The World and Everything In It — April 8, 2021

MARY REICHARD, HOST: Good morning!

Georgia’s new voting laws seek to restore election integrity, but opponents say it’s racist. We’ll tell you what the law actually says.

MEGAN BASHAM, HOST: Also we’ll talk to an economist about how to counter the influence of liberal activism in corporations.

Plus a visit to a Bible Bee.

And commentator Cal Thomas on which economic system is best. Or the least bad.

REICHARD: It’s Thursday, April 8th. This is The World and Everything in It from listener-supported WORLD Radio. I’m Mary Reichard.

BASHAM: And I’m Megan Basham. Good morning!

REICHARD: Up next, the news. Here’s Paul Butler.

PAUL BUTLER, NEWS ANCHOR: UK virus variant no dominant in United States » The coronavirus variant first discovered in the UK is now the dominant strain in the United States.

And since that B117 variant is more contagious, it’s giving the virus a leg up in the foot race against COVID-19 vaccines.

CDC Director Dr. Rochelle Walensky:

WALENSKY: The virus still has hold on us, infecting people and putting them in harm’s way.

The rate of new daily cases has been stuck at around 65-to-70,000 since late February. And new hospital admissions are still ticking upward.

WALENSKY: Hospitals are seeing more and more younger adults, those in their 30s and 40s, admitted with severe disease. 

The GOOD news: deaths from COVID-19 continue to fall now just over 800 per day. That’s the lowest that number has been since October.

And President Biden’s chief medical advisor Dr. Anthony Fauci said Wednesday that a new study suggests that the vaccines provide long lasting protection.

FAUCI: Antibody activity remained high in all age groups out to 209 days. 

That’s more than six months after immunization. A group of immunologists conducted the test with the Moderana vaccine. And Fauci said it’s quite possible that protection lasts much longer.

Pfizer says studies show its shot provide similar long lasting results.

EU drug regular finds “possible link” between AstraZeneca and rare clots » Meantime, the European Union’s drug regulator now says it has found a possible link between the AstraZeneca vaccine and rare blood clots.

Director of the European Medicines Agency Emer Cooke:

COOKE: The reported cases of unusual blood clotting following vaccination with the AstraZeneca vaccine should be listed as possible side effects of the vaccine. 

Experts reviewed several dozen cases in Europe where around 25 million people have received the AstraZeneca vaccine.

Cooke said Wednesday the benefits of the shot still far outweigh the risks, and the EMA declined to impose any new age restrictions.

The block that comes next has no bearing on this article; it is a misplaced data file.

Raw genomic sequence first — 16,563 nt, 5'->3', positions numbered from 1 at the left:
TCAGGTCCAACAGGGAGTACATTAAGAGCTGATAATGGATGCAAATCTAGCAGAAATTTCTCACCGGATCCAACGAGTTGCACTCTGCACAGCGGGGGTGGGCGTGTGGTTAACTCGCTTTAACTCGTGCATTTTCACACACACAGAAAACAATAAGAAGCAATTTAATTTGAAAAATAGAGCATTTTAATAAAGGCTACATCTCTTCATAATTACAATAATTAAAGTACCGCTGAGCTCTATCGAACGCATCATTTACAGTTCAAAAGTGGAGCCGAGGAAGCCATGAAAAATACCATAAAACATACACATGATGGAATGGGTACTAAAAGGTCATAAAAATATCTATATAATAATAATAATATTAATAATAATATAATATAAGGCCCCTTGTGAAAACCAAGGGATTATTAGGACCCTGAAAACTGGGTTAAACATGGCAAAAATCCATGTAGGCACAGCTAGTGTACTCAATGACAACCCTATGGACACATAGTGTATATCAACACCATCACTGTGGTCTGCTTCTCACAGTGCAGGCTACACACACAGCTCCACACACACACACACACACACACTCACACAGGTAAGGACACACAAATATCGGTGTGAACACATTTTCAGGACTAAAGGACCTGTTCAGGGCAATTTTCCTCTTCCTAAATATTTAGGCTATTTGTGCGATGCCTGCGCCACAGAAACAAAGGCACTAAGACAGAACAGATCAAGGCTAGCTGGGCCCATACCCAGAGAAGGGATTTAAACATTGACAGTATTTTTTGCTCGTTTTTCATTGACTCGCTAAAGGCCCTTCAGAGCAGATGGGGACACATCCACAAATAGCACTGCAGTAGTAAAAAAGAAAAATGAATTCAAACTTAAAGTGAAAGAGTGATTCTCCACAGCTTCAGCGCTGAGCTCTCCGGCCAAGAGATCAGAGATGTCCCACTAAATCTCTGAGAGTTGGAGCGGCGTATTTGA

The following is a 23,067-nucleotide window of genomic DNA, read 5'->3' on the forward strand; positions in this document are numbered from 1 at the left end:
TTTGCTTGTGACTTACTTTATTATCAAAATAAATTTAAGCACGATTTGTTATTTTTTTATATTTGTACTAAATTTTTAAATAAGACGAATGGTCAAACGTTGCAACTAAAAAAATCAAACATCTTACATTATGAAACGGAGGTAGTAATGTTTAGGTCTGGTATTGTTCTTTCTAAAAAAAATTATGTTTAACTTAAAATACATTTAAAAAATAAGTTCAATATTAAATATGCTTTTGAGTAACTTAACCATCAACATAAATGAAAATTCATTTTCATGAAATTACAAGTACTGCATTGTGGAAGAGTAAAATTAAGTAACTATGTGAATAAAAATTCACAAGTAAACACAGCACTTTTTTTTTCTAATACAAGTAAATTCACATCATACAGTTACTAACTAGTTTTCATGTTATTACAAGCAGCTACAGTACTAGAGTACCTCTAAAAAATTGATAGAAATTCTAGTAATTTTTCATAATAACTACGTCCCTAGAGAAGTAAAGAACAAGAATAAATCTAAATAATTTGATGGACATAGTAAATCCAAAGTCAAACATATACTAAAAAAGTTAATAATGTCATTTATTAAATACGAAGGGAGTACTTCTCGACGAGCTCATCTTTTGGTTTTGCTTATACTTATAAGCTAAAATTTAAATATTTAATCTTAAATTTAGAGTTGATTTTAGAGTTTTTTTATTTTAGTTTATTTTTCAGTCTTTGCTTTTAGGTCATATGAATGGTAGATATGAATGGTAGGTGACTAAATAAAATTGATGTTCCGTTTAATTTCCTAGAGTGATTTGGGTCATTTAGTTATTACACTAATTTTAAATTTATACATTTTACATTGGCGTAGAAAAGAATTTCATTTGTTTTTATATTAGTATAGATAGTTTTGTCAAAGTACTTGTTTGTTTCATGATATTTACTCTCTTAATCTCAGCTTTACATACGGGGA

But British authorities recommend that the AstraZeneca vaccine not be given to adults under 30 where possible.

The EMA, the World Health Organization and numerous other health authorities have said repeatedly that the AstraZeneca vaccine is safe and effective.

World powers begin effort to revive Iran nuclear deal » Talks are underway in Vienna as members of the 2015 Iran nuclear deal work to revive the agreement. WORLD’s Leigh Jones reports.

LEIGH JONES, REPORTER: Officials from five world powers began a new effort this week to bring both Iran and the United States back into compliance with the agreement.

The United States, of course, withdrew from the deal in 2018, and Iran is no longer abiding by its terms.

The meeting in Vienna includes envoys from Russia, China, Germany, France, Britain, and Iran. It began as U.S. officials started their own indirect talks with Tehran.

So far, Iran has insisted that Washington drop all sanctions against it before it will honor the terms of the agreement. President Biden says Tehran must first start complying.

Russia’s delegate to the nuclear deal tweeted that the initial talks were—quote—“successful.”

Reporting for WORLD, I’m Leigh Jones.

Texas, Louisiana leading lawsuit alleging release of migrant criminals » Texas and Louisiana are leading a lawsuit claiming the federal government is failing to deport migrants who have committed felony crimes.

Texas Attorney General Ken Paxton said Wednesday,

PAXTON: If Texas is holding a prisoner who has committed a felony, once they’re released, ICE is supposed to issue a detainer and then they’re supposed to deport these people. They’ve stopped issuing a lot of these detainers, so these people are being released after committing felonies and other crimes in our states. 

The federal government has yet to respond to the lawsuit.

Customs and Border Protection released a report that claims the agency made over 171-thousand migrant apprehensions at the southern border last month. That is a 71 percent increase from February.

A U.S. envoy arrived in El Salvador on Wednesday for talks on immigration amid a surge of child migrants on the U.S. border.

Top officials in the Biden administration say they’re committed to addressing the root causes of emigration from Central American countries at the source.

I’m Paul Butler.

Straight ahead: Georgia defends its voting laws against attacks from corporate America.

Plus, Cal Thomas on the push for bigger and bigger government.

This is The World and Everything in It.

MEGAN BASHAM, HOST: It’s Thursday, the 8th of April, 2021.